One of the benefits of breastfeeding is the sterility of mom’s milk. However, even in this valuable product there may be one of the most dangerous microorganisms — Staphylococcus.
In reality Staphylococcus is everywhere: in the air, on our skin, in our food, in the respiratory tract and even in the digestive tract. And it can be almost always found in breast milk. Staph is a conditionally pathogenic bacterium, because a human with normal immunity does not develop any diseases from its presence.
Staphylococcus in breast milk becomes dangerous when:
- you get the staph infection in hospital, as hospital infections are always dangerous and resistant to treatment,
- the baby is very weak,
- the concentration of Staphylococcus is much higher than normal,
- intestinal dysbiosis in the baby;
- presence of other infectious diseases;
- previous surgery.
The most dangerous kind of staphylococci, which can be detected in breast milk, is Staphylococcus Aureus. He got the name thanks to its distinctive characteristic — golden color. The bacterium is protected by a microcapsule, which helps it to penetrate into organs and tissues. Under favorable conditions, Staphylococcus begins to secrete toxic substances and enzymes with destructive effect on the cell structure. The insidiousness of this microorganism is that after the disease, the body does not produce a strong immune system and it always remains a possibility of reinfection. Besides, Staphylococcus Aureus is extremely resistant to external factors and it doesn’t die under the influence of hydrogen peroxide, alcohol, sunlight and even after 5-minute boiling.
MRSA can cause purulent-inflammatory skin diseases and mucous membranes, and in the most severe cases — sepsis, meningitis, pneumonia, abscesses of internal organs.
Symptoms of staph in breast milk.
The signs of staph infection in the baby:
- loss of appetite,
- decrease in weight gain,
- inflammation of the umbilical ring,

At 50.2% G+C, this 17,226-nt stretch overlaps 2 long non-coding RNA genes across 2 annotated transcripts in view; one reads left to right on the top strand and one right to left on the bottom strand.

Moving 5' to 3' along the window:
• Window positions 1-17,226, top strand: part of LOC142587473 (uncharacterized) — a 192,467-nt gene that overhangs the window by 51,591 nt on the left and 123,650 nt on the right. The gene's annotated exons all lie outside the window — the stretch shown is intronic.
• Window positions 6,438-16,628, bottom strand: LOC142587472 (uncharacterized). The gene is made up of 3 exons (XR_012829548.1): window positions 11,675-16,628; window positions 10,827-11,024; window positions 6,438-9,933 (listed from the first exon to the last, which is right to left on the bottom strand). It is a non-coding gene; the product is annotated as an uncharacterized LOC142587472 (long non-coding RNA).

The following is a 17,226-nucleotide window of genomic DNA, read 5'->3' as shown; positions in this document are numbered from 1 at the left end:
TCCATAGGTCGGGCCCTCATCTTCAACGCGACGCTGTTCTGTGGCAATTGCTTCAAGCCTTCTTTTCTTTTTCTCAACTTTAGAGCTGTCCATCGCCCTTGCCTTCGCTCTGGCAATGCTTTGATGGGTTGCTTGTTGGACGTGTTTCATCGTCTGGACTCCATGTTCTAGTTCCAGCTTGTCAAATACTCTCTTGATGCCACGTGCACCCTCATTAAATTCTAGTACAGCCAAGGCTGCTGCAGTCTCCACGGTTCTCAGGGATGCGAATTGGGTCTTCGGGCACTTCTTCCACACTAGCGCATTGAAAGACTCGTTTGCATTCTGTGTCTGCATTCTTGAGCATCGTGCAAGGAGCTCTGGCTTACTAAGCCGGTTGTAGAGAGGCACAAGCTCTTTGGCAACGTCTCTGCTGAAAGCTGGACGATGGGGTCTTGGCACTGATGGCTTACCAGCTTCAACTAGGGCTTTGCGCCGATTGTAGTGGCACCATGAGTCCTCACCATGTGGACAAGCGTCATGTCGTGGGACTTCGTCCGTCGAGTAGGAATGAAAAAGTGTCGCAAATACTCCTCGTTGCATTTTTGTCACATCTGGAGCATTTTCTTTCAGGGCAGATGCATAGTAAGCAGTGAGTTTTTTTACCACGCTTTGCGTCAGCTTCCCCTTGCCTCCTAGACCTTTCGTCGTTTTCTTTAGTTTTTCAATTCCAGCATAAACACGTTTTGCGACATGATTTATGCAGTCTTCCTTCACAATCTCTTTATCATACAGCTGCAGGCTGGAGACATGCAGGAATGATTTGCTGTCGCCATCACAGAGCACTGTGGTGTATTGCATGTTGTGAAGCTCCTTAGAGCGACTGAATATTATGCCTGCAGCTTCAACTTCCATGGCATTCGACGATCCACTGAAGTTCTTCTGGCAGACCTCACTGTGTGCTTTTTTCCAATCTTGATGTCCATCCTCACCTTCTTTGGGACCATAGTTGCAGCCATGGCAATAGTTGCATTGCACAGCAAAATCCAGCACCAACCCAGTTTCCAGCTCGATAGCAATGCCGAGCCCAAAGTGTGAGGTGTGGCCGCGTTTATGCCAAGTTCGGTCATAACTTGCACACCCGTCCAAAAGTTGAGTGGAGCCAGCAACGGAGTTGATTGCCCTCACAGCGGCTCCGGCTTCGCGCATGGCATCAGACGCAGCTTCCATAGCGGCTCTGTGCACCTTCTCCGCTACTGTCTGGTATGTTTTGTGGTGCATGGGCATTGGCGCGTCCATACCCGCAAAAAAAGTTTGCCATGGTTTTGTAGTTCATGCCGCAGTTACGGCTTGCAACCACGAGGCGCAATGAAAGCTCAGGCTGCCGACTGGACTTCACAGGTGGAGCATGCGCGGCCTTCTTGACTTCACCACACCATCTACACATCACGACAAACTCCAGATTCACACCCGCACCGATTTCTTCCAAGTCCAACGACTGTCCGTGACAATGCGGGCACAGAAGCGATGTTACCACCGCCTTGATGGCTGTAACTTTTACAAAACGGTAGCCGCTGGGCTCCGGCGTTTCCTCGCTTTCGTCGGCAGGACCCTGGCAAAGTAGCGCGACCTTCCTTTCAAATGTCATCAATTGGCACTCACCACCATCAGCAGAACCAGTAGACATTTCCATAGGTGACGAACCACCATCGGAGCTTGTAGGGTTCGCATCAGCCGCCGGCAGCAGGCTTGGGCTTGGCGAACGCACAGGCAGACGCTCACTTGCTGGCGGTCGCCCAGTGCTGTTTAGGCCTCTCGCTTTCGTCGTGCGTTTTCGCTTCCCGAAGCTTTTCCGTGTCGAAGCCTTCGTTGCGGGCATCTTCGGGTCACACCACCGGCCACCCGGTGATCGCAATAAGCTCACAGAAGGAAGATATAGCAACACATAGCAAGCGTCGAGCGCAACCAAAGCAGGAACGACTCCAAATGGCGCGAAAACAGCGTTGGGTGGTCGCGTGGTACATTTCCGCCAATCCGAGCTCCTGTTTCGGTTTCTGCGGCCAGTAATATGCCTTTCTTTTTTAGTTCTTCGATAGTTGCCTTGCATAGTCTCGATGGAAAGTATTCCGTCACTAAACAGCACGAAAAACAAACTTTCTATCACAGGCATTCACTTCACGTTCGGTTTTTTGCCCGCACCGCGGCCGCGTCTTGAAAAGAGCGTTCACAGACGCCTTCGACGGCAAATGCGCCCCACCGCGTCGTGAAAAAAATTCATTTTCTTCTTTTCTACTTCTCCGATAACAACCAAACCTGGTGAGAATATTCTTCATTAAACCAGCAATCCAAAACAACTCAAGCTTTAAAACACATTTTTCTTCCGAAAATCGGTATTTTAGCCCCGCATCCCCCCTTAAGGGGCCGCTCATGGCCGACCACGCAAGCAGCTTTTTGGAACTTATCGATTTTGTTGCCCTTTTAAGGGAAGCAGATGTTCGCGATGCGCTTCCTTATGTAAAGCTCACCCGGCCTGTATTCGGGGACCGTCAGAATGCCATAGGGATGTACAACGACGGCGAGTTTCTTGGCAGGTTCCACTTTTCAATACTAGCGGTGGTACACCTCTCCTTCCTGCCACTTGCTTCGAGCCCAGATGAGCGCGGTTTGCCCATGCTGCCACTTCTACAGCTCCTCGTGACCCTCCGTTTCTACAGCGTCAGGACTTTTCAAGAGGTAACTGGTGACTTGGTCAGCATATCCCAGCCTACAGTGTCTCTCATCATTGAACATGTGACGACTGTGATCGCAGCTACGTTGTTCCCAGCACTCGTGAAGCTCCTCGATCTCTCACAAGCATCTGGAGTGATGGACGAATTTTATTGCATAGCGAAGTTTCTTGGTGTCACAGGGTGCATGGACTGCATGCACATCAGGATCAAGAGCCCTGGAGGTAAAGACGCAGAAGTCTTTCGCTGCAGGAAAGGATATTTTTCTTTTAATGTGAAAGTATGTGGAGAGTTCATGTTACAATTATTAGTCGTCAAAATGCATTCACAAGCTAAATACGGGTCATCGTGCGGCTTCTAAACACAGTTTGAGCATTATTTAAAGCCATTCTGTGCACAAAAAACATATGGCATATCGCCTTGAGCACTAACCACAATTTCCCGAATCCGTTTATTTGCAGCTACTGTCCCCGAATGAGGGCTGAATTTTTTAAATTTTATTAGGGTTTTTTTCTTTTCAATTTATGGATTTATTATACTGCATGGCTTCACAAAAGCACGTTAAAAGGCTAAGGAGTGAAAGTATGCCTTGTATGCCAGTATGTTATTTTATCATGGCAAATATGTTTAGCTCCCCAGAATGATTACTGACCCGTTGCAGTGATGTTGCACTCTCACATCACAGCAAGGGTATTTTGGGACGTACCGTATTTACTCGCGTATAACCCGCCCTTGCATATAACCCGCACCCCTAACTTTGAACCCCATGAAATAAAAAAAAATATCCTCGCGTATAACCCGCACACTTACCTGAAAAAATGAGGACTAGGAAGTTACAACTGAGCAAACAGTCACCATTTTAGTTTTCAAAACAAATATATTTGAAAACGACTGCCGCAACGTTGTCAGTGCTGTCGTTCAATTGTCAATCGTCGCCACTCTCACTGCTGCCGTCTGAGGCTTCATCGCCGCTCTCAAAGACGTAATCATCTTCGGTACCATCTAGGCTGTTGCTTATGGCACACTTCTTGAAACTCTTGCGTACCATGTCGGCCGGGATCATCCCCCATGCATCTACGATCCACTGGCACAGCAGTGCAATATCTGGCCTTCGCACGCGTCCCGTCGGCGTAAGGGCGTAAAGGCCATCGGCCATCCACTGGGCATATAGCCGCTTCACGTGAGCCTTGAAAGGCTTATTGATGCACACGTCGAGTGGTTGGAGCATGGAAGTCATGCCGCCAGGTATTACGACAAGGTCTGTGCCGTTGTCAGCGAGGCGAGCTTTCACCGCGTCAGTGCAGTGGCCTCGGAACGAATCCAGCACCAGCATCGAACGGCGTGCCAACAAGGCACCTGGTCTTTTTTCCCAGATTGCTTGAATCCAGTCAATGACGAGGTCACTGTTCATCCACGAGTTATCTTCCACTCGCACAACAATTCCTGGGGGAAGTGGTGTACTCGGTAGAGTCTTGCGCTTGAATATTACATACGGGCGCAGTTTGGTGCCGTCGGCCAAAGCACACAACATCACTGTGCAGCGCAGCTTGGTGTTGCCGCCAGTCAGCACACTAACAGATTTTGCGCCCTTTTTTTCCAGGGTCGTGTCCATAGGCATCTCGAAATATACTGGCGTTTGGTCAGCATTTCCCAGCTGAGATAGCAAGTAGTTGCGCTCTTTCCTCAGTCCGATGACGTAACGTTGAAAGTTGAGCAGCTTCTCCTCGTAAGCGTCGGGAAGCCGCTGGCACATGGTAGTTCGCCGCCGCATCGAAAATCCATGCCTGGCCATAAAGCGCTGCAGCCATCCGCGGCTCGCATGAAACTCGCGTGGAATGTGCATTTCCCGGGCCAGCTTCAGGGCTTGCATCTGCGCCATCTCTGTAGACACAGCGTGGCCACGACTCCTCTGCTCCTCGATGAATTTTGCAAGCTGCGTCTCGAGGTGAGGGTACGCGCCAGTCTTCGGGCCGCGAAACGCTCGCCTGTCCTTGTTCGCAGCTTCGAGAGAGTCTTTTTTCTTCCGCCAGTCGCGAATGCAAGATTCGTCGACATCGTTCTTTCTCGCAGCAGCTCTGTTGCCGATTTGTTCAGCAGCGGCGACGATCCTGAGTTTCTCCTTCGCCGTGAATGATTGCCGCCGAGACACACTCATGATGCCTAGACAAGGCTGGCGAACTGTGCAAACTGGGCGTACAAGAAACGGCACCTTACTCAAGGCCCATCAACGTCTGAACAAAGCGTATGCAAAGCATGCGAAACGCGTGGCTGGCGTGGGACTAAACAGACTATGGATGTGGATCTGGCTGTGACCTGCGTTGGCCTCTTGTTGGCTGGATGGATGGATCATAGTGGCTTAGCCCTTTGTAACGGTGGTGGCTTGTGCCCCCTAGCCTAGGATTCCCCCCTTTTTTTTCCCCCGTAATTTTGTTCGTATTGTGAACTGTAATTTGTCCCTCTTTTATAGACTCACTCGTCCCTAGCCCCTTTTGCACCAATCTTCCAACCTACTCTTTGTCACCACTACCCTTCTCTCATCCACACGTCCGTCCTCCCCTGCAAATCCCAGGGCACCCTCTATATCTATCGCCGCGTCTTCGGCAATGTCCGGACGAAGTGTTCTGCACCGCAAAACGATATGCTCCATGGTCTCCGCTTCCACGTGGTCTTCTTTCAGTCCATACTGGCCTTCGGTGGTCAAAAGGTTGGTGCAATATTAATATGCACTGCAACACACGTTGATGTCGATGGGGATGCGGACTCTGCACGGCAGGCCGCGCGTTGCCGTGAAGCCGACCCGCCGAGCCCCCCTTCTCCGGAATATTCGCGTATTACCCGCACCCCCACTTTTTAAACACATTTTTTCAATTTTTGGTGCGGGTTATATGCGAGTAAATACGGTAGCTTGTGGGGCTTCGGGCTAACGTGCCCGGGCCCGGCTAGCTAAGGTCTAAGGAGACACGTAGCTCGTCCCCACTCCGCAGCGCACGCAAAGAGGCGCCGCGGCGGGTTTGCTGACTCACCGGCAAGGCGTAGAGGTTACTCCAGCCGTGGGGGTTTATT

- pustules on the skin or flaky skin.
The signs of staph infection in the mother:
- sore nipples;
- purulent discharge from the breast,
- pain in the breast.
How to collect breast milk samples for analysis.
If a doctor suspects staph infection in your baby, he’ll prescribe the analysis of your breast milk, called the analysis for sterility. It’s better to collect breast milk samples in the lab, but you can also do it at home. In this case you must deliver samples to the laboratory within 3 hours after collection. This is necessary for more accurate results.
For milk samples take two sterile containers (take them in the laboratory or buy in the pharmacy). Before pumping, wash your hands and breasts with soap, and then wipe your areolae with 70% alcohol. Wipe each breast with a separate swab.
Pump first portion of milk (5−10 ml) in the sink and second portion (10 ml) in a sterile container for analysis. Do not mix the milk from the left and right breasts, you should have individual container for each sample.
In the laboratory, they will determine not only the quantity, but also the quality of bacteria in milk. They’ll also analyze their resistance to bacteriophages, antibiotics and antiseptics. This will help your doctor choose the most effective treatment.
Staphylococcus Aureus treatment.
What if analysis detected Staphylococcus in breast milk? Do not be afraid, if both you and your baby are doing well. The presence of Staphylococcus Aureus in milk is often the result of improper sample collection. If you really have a staph infection, specialists will prescribe a course of antibiotics compatible with breastfeeding. In severe cases hospitalization and refraining from breastfeeding may be required.
If you have a staph infection without any signs, you should not swallow pills. However, remember that staph loves weak bodies, so make every effort to strengthen your immune system.
The main directions of staph treatment are:
- the use of antibiotics to suppress the infection;
- strengthening the body’s immunity;
- regulation of metabolic processes;
- vitamin-mineral complexes;
- normalization of hormonal levels;
- preventing recurrence of infection.